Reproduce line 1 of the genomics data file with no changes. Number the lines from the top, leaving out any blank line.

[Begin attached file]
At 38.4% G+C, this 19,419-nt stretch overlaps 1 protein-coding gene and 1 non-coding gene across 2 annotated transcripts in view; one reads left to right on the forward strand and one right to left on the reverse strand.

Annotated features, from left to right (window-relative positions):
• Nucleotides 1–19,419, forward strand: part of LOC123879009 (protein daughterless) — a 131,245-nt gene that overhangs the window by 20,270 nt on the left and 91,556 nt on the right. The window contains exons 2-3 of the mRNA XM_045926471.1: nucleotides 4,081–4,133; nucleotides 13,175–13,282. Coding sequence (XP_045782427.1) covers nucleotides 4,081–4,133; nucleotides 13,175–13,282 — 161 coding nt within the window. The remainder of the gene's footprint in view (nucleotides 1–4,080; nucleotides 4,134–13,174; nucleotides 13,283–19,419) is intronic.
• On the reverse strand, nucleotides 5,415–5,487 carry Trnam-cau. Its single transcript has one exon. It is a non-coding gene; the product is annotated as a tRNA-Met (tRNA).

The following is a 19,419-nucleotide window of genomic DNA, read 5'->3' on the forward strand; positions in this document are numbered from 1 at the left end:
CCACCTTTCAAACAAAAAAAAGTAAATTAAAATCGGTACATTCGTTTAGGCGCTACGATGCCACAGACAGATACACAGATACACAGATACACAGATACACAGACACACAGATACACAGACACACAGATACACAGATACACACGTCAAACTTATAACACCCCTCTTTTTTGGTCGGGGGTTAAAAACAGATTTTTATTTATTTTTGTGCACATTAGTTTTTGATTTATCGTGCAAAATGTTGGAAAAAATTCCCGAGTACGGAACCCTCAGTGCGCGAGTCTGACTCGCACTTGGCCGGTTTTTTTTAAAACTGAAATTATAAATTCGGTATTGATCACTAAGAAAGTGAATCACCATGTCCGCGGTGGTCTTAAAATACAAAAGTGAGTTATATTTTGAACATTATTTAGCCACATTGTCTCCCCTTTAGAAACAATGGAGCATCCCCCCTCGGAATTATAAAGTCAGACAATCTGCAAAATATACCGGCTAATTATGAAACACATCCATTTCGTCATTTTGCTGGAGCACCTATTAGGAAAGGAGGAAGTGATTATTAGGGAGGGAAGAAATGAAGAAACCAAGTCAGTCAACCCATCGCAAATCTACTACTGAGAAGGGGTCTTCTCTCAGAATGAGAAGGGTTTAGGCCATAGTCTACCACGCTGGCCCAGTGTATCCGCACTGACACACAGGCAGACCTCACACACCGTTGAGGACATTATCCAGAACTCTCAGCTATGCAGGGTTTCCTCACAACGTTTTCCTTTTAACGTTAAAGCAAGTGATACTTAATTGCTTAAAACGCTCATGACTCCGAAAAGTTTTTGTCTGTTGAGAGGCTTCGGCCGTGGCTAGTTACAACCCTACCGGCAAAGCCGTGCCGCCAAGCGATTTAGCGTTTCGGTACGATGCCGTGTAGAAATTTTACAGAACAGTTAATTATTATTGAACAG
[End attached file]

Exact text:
At 38.4% G+C, this 19,419-nt stretch overlaps 1 protein-coding gene and 1 non-coding gene across 2 annotated transcripts in view; one reads left to right on the forward strand and one right to left on the reverse strand.